Rory Carroll, The Guardian

Tuesday 9 July 2013 11.49 EDT

Xmission, Utah’s first independent and oldest internet service provider, has spent the past 15 years resolutely shielding customers’ privacy from government snoops in a way that larger rivals appear to have not.

The company, a comparative midget with just 30,000 subscribers, cited the Fourth Amendment in rebuffing warrantless requests from local, state and federal authorities, showing it was possible to resist official pressure.

“I would tell them I didn’t need to respond if they didn’t have a warrant, that (to do so) wouldn’t be constitutional,” the founder and chief executive, Pete Ashdown, said in an interview at his Salt Lake City headquarters.

Since 1998 he rejected dozens of law enforcement requests, including Department of Justice subpoenas, on the grounds they violated the US constitution and state law. “I would tell them, please send us a warrant, and then they’d just drop it.”

Ashdown, 46, assented just once, on his lawyer’s advice, to a 2010 FBI request backed by a warrant from the Foreign Intelligence Surveillance Court.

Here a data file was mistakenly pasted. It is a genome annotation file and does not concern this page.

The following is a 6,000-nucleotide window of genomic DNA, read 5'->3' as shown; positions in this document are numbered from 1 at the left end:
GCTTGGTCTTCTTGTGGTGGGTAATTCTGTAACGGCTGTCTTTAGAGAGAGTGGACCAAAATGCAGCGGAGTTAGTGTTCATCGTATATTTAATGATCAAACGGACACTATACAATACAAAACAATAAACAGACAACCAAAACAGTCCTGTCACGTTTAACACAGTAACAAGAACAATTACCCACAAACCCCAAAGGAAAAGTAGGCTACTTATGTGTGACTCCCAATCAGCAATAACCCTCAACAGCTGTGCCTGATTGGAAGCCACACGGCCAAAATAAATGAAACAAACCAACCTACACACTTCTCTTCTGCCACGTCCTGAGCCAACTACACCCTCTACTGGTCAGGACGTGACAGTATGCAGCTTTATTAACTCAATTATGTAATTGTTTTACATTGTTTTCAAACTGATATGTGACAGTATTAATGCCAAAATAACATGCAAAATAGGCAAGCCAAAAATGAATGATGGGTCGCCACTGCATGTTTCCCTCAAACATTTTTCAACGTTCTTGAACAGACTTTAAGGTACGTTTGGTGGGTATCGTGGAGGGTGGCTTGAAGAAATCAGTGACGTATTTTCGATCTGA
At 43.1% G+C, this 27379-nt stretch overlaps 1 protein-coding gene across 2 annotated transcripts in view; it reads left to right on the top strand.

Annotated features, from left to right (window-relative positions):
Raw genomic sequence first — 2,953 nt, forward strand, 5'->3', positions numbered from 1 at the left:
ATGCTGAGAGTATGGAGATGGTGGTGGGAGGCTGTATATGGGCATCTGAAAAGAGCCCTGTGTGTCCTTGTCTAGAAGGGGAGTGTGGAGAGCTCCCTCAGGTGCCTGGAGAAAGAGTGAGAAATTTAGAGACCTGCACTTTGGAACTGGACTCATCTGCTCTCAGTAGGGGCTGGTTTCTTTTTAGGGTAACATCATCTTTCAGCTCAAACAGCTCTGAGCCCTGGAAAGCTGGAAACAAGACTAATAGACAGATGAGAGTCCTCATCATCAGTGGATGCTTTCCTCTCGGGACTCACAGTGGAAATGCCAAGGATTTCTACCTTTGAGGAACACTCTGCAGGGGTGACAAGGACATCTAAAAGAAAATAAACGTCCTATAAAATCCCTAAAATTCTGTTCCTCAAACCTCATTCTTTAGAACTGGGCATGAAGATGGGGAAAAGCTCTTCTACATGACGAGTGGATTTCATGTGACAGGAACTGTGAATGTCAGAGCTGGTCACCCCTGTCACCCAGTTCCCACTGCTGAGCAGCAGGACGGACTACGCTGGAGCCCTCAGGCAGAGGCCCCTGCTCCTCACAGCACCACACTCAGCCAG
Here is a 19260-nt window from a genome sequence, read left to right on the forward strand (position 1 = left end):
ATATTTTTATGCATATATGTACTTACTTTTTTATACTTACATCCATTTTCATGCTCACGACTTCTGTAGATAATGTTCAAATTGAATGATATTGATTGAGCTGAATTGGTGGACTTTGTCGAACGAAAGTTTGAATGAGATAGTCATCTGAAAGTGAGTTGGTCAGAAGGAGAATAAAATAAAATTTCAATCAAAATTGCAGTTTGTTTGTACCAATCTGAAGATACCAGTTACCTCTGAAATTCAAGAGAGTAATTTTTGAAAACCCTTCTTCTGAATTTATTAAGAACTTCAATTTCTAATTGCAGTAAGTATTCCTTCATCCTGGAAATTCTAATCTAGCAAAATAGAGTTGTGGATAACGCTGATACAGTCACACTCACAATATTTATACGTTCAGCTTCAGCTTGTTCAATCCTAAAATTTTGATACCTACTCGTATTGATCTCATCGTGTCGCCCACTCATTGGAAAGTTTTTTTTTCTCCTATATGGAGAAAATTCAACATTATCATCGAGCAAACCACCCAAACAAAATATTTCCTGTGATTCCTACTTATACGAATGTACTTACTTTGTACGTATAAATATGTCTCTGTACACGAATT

The Electronic Freedom Foundation called it a model for the industry. “XMission’s transparency report is one of the most transparent we’ve seen,” said Nate Cardozo, a lawyer for the San Francisco-based advocacy group.



Utah is an unlikely home for an internet privacy champion. The state’s conservative politicians cheered the Bush-era Patriot Act and welcomed the NSA’s new 1m sq ft data centre at Bluffdale, outside Salt Lake City.

Ashdown, who toured the facility with a group of local data centre operators, said he had not received NSA information requests but saw irony in it siting its data behemoth in his backyard.

Jul 11 2013

On This Day In History July 11

This is your morning Open Thread. Pour your favorite beverage and review the past and comment on the future.

Find the past “On This Day in History” here.